Discussion in 'Institute of Medicine (IOM) Government Contract' started by Nielk, Jan 27, 2014.
I noticed that as well. Unfortunately they weren't trying to be ironic; the irony was unintentional.
@Bob, it was a message we can trust them, they are rigorous authorities, and use not one but two secret panels of proven experts in the review process. Trust us, we are the secret authority.
It was overkill though...perhaps in anticipation for what was to come?
Posted by Wildaisy: "At the IOM meeting today, January 27, 2014, Jay Spero read the following statement on behalf of Derek Enlander, M.D."
Posted by Wildaisy: "Here is the IOM statement from MECFSForums, sent in written form to IOM and also presented verbally to IOM by Susan Kreutzer."
My god, what a wonderful man to speak so frankly and openly.
oh, i thought it was very relevant, justin...speaking to the faulty "evidence" in their precious "evidence-based" scenario.
What we are seeing from our experts is what we have needed all along ... them to stand up and say, enough is enough, now we will act to fix things and not rely on agencies that claim to have patient's best interests at heart.
Though I want to know more about the "Academy of M.E. & C.F.S. Physicians".
Posted by Wildaisy: "Charlotte Von Salis read this statement for Maryann Spurgin, ME Society of America"
Excellent job by Dr. Enlander. Yes, it feels so good (and is absolutely necessary) that our doctors are finally speaking out more than one at a time here and there.
Accurate and Precise
January 27th, 2014 Jennie Spotila
You know, I'm thinking again of susan maier's bizarre performance, and how much I wanted to throw a shoe at my screen when she remarked that oh my gawsh they've been working on this since june 2013, "We've been at this a looooooooong time!" she exclaimed.
Yeah, that's like what *fraction* of time most of us have been ill? I found her whole demeanor to be trivializing. At least the chair took the opportunity to genuinely thank everyone for presenting, and to respectfully acknowledge how hard it was for them to be there.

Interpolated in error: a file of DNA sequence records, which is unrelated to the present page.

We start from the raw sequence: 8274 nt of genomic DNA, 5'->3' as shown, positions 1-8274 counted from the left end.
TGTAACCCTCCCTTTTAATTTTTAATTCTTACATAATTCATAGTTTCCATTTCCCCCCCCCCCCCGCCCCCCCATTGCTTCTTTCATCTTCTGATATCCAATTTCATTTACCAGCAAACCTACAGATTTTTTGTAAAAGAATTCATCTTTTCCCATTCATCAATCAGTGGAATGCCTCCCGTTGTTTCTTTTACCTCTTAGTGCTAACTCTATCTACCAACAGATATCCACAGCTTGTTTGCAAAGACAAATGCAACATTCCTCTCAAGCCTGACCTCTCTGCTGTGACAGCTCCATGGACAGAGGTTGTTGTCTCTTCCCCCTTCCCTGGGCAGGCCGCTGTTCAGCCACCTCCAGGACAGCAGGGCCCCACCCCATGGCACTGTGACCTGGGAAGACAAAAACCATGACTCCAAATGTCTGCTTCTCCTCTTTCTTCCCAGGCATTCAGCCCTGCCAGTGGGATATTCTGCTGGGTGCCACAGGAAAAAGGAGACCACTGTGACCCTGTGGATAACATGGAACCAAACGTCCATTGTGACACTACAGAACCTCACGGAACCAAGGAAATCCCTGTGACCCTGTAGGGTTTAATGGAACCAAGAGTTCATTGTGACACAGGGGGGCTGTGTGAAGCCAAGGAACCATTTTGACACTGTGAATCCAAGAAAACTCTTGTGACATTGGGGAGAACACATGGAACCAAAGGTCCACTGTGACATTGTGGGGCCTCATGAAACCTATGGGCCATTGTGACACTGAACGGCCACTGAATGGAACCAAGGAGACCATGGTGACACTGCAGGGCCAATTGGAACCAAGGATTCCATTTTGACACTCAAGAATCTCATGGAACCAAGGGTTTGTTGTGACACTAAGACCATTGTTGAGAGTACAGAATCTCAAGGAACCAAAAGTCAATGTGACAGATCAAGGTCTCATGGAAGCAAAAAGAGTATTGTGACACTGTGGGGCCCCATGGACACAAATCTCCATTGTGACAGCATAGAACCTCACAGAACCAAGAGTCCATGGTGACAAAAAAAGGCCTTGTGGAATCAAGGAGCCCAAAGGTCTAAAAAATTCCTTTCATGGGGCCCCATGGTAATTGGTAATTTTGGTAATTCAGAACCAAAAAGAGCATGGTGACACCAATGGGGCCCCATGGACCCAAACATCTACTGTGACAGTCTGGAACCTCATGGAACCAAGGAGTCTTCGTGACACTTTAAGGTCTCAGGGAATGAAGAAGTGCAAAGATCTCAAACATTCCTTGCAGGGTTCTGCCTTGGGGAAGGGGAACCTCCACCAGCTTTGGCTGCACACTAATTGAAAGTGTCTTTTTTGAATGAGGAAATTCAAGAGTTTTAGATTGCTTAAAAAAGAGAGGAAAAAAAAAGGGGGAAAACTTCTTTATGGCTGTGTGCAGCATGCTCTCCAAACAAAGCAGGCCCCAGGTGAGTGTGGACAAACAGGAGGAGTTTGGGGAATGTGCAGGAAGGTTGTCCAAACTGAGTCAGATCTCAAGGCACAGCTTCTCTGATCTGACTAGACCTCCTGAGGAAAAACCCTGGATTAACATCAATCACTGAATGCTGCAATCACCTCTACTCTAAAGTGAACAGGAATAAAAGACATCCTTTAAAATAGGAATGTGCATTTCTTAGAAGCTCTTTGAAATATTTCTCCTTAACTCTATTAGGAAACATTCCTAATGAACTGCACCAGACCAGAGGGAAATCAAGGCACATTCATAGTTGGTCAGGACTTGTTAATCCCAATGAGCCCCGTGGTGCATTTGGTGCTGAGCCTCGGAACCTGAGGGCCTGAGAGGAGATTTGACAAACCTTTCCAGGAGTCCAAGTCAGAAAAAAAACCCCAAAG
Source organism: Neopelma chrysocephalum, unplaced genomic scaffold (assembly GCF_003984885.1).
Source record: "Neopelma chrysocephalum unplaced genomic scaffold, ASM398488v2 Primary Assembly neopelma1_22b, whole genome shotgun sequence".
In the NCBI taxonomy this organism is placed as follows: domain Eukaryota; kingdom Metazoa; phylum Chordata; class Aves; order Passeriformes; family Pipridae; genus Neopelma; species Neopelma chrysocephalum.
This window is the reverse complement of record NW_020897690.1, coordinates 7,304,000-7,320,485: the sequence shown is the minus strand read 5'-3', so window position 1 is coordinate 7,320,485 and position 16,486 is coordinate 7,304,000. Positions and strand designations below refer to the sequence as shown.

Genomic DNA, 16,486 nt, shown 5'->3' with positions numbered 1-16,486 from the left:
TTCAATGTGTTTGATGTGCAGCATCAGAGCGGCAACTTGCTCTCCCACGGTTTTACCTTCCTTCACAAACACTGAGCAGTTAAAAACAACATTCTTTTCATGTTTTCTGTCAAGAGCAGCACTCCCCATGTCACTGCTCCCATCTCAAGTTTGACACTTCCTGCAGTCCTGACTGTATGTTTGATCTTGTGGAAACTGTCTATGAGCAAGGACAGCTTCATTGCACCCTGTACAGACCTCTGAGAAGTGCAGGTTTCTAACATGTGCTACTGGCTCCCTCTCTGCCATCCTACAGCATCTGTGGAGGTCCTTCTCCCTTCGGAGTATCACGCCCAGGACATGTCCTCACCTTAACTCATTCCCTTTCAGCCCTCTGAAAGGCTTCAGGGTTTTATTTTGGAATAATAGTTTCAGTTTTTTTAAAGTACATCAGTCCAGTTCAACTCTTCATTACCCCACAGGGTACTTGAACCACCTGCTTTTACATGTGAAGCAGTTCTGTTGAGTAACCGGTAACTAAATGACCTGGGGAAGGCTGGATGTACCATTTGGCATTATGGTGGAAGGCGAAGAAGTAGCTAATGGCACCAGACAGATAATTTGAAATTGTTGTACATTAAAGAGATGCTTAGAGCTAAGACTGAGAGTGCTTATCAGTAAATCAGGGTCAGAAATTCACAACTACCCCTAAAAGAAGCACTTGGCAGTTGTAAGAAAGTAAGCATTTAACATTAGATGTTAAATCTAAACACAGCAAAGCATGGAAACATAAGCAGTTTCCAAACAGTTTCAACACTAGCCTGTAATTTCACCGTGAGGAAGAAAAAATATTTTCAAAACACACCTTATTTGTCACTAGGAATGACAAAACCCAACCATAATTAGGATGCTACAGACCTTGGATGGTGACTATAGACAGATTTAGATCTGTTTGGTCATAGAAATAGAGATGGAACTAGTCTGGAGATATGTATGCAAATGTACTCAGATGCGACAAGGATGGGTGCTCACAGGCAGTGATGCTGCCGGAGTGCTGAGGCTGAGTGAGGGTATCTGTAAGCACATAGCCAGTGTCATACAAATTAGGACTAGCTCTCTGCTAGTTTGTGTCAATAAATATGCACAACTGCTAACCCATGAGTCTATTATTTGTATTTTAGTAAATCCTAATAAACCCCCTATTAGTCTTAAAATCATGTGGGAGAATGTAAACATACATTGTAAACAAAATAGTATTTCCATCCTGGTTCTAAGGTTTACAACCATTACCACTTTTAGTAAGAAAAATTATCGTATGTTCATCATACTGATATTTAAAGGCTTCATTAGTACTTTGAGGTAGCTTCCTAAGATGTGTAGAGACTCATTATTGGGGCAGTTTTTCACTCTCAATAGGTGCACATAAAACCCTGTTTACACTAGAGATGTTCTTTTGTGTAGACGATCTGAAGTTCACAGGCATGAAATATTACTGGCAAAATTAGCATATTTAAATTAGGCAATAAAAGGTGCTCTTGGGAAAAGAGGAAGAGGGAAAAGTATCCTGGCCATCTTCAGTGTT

Ms Maier really got my goat.
I might be especially biased because I am so sick of this illness remaining in the dept of women's health. Why doesn't she make herself useful with all that "up" energy and recommend to her colleagues at HHS a more appropriate departmental transfer for this neuroimmune disease that has caused the illness and death of how many men and boys?
On a positive note, I was (unexpectedly) impressed by Nancy Lee's presentation. She gave the impression that she really did understand our perspective. And she said some really helpful things. And I thought she directed the committee in a good direction.
Did any one else get that impression, or have I allowed myself to get carried away because it was a much better presentation than i had been expecting?
I feel that she was very well prepped considering her failure at the last CFSAC debacle. I was disappointed though at the very limited questioning considering that her presentation was the most relevant to the IOM study.
I missed her presentation. Glad to hear maybe she's taking a cue from the climate of increased patient/advocate scrutiny?
I only got to see the first hour as I had an appointment I couldn't put off, but I too was impressed with Nancy Lee, she came across well. Can't wait to watch the whole meeting when video is available.
Thanks, all, for reporting here. I was tutoring throughout the meeting and so couldn't watch myself, so your reports were valuable to me.
I was surprised and pleased to hear that Dr Lee seems to have finally figured out that ME/CFS is a serious illness that requires attention. I had long since given up on her after listening to her massive ignorance of the illness in CFSAC meetings.
The idea that a nurse should be able to diagnose when GPs claim we're too difficult seemed quite strange, though. So maybe the appearance that she grasps the magnitude of the illness is illusory. Still, it was heartening, even if it's only temporarily so.
Too bad I can't like this more than once! I think it is hysterical!
I was not particularily impressed by neither Dr Lee or Dr Meir, and after both presentations, I was very confused and perplexed as of what this committee was meant to do, and to be quite honest, I think some of the committee members were also confused.
i worry when the IOM is being given a mandate to pick a definition that will suit the general practitionners- do they actually and should they assume that there won't be a medical specialty for us?
No medical specialty will cause harm for us, and delay in research and clinical trials.
this is a really good point.
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